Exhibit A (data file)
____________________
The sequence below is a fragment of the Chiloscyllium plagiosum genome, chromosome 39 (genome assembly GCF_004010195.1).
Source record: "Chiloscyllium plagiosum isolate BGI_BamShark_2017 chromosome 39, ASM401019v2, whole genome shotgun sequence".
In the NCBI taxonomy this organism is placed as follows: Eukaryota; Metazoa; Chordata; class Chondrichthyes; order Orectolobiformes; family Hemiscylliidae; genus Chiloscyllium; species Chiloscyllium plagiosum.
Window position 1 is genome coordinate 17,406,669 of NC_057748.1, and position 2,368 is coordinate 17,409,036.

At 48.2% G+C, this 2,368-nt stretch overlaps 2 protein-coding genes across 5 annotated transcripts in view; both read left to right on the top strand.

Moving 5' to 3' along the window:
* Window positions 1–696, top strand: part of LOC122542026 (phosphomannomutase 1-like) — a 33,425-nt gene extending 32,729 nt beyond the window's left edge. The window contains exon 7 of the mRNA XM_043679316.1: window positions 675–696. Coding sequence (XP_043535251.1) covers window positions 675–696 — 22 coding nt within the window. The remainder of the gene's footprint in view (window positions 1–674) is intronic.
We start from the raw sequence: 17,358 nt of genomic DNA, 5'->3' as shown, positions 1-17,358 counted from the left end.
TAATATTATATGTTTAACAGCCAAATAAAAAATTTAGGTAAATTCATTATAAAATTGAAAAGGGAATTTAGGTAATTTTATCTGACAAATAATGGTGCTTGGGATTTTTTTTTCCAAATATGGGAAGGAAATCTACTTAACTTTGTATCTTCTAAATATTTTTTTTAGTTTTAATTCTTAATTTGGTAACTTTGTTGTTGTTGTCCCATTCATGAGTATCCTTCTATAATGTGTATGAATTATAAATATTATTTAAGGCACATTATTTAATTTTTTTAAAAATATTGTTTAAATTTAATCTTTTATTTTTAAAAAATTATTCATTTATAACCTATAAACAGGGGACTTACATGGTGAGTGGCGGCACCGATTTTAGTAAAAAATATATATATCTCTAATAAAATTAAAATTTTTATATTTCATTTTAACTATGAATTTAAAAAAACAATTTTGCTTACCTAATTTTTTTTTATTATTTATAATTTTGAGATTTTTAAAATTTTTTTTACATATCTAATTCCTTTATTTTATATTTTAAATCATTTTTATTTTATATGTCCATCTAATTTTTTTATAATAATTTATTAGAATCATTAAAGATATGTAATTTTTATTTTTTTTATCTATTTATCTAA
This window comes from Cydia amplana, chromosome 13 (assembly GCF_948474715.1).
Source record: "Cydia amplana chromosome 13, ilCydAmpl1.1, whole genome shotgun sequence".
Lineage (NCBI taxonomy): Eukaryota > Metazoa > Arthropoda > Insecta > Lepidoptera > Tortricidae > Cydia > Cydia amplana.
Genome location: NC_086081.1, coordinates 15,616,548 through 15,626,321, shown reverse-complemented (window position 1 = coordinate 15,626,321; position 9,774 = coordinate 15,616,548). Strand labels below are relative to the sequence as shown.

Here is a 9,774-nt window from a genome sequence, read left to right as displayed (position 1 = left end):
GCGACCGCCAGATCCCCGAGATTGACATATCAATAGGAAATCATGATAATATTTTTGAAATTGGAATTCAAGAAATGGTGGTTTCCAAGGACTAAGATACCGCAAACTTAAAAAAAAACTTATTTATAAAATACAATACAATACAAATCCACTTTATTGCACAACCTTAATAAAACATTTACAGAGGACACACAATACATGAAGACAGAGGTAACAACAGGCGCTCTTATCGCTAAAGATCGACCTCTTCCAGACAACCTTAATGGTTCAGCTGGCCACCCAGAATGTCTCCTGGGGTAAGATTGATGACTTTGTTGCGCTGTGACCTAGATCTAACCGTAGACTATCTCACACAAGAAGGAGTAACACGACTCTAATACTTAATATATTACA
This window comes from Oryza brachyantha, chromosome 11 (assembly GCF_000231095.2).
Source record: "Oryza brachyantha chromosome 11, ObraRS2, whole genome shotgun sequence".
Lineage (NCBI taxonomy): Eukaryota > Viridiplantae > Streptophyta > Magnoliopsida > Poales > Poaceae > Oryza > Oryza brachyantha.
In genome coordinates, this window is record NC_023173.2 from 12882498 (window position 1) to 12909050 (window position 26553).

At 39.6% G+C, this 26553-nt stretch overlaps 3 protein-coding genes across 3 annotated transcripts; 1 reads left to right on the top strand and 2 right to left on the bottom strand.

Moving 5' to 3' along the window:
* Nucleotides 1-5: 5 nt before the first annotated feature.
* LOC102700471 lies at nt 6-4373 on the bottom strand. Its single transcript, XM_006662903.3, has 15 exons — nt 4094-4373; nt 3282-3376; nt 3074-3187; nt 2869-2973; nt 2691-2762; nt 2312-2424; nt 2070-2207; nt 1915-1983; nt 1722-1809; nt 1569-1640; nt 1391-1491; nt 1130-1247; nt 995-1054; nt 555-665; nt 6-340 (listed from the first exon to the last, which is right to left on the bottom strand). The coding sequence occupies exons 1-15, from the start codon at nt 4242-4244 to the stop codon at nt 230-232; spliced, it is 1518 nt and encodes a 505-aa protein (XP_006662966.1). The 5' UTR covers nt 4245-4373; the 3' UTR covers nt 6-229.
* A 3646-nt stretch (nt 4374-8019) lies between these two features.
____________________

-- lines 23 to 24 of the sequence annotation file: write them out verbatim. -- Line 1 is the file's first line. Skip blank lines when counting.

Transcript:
* LOC102700471 lies at nt 6-4373 on the bottom strand. Its single transcript, XM_006662903.3, has 15 exons — nt 4094-4373; nt 3282-3376; nt 3074-3187; nt 2869-2973; nt 2691-2762; nt 2312-2424; nt 2070-2207; nt 1915-1983; nt 1722-1809; nt 1569-1640; nt 1391-1491; nt 1130-1247; nt 995-1054; nt 555-665; nt 6-340 (listed from the first exon to the last, which is right to left on the bottom strand). The coding sequence occupies exons 1-15, from the start codon at nt 4242-4244 to the stop codon at nt 230-232; spliced, it is 1518 nt and encodes a 505-aa protein (XP_006662966.1). The 5' UTR covers nt 4245-4373; the 3' UTR covers nt 6-229.
* A 3646-nt stretch (nt 4374-8019) lies between these two features.